The sound the Soft Pack forged on their self-titled debut album and in their work as the Muslims was so simple that it was inevitable that they'd branch out at some point. Strapped finds the band incorporating more elements -- particularly keyboards and saxophone -- into their music for a more polished and expansive sound. While the results are often nice, they're not always necessary; the contrast between Matt Lamkin's witty, somewhat insular thoughts and the band's spare, propulsive rock was a big part of their previous appeal. Strapped's flourishes end up enhancing and obstructing the Soft Pack's songs in about equal measure. The sax adds some extra new wave sheen to "Second Look," but the swirling organ on "Tallboy" gives a more reflective tinge than the rest of the song's garagey thrust. The Soft Pack go much farther afield on "Bobby Brown," where they dabble in sardonic synth pop that recalls the French Kicks' transformation from post-punkers to smooth pop purveyors. While this song and the noisy jazz-funk instrumental "Oxford Ave." work far better in practice than they do in theory, they also underscore just how liberally the band uses the keys and brass; by the time Strapped ends with the lengthy jam "Captain Ace," they don't seem all that special anymore. As it stands, the Soft Pack are still at their best when they churn out surfy, surly musings backed by rapid-fire beats, as they do on "Saratoga," the 99-percent anthem "They Say," and the garage-psych of "Ray's Mistake" (complete with backwards guitar). Compounding Strapped's oddness is the cluster of songs at the end that are so stripped-down that they feel almost unfinished, especially compared to the more elaborate and experimental tracks that came before; on "Bound to Fall," the emptiness surrounding Lamkin seems like it renders him too resigned to rail against his troubles. Strapped isn't a bad album so much as a strangely scattered one, revealing the Soft Pack caught between delivering what they're known for and what they might like to become.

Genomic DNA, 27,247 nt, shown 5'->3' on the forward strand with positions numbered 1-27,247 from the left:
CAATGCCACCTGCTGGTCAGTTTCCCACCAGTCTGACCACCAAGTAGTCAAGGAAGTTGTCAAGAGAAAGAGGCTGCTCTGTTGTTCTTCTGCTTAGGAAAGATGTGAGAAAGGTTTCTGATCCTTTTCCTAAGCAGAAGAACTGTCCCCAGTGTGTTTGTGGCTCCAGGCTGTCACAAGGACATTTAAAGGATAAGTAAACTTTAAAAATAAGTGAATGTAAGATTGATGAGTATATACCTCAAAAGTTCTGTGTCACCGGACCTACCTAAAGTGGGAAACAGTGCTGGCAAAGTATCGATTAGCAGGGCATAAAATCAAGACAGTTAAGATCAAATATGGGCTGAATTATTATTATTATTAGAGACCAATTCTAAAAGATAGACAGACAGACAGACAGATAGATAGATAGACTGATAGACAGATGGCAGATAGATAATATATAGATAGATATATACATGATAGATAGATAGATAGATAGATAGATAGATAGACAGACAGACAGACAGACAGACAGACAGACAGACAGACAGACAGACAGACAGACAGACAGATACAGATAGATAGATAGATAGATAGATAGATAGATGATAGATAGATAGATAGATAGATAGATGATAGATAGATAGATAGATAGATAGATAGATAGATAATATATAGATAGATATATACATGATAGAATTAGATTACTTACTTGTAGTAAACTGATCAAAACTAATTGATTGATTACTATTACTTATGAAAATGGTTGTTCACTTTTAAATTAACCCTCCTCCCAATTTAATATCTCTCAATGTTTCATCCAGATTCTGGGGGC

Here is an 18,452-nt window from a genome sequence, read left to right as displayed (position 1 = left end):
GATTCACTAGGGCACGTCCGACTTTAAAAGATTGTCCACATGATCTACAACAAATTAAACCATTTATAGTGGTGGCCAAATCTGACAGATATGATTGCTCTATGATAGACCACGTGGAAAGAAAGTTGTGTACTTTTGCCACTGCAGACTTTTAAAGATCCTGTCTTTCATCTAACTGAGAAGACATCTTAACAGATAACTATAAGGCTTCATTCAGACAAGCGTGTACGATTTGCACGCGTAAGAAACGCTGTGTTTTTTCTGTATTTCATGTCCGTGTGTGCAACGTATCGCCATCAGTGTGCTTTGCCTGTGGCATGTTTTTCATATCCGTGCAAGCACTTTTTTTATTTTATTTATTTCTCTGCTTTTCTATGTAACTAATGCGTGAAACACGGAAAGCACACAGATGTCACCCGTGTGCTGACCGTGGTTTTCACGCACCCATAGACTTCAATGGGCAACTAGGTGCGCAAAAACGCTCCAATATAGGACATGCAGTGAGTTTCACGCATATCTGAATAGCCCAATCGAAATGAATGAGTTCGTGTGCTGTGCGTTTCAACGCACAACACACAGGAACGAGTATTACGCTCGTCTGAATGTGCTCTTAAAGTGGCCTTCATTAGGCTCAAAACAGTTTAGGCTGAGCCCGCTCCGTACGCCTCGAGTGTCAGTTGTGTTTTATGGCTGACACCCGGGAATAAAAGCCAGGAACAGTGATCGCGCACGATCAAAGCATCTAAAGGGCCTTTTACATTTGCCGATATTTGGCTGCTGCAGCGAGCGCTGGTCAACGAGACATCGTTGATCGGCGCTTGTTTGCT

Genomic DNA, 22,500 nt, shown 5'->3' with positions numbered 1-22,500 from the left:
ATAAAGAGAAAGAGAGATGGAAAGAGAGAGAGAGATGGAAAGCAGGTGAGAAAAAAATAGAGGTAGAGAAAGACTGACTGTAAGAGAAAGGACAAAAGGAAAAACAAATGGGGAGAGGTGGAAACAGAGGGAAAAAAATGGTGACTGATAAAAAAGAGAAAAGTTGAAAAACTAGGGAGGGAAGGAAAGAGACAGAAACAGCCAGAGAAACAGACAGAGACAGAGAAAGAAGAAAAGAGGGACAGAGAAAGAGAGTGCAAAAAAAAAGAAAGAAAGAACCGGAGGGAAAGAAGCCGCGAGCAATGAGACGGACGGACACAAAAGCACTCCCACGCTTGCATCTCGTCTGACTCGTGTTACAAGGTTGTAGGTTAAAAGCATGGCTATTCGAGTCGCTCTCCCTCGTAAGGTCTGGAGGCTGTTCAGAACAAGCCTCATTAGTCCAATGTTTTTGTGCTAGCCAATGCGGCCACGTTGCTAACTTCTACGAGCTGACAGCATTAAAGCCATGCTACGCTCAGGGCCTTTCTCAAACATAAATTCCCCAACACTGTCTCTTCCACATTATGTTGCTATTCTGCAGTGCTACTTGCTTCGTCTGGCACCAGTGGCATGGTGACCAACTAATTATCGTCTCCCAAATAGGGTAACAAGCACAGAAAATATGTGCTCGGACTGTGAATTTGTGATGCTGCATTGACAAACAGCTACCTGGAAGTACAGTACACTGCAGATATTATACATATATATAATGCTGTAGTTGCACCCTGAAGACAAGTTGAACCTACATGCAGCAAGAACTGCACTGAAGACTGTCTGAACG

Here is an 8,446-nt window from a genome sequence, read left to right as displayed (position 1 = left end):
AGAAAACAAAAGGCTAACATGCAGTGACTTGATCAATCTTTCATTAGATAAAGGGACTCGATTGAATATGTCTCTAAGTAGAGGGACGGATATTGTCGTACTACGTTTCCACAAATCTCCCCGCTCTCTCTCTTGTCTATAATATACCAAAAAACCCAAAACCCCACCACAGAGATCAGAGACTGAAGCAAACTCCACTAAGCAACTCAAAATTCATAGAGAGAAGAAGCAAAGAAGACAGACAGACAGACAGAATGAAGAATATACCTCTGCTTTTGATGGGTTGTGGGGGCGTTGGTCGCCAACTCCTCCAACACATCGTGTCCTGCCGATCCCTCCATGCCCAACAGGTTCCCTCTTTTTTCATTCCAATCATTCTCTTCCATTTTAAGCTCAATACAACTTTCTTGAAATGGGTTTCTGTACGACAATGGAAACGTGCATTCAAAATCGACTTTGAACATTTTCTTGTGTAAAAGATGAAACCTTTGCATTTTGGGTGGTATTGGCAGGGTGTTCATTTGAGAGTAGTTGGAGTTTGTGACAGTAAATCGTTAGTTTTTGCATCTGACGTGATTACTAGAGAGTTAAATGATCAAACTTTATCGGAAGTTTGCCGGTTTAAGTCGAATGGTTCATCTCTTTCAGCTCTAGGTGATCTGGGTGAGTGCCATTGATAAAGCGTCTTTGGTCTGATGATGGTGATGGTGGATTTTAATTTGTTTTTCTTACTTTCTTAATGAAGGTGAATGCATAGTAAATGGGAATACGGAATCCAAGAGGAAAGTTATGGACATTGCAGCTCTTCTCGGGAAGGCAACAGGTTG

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AllMusic Review by Heather Phares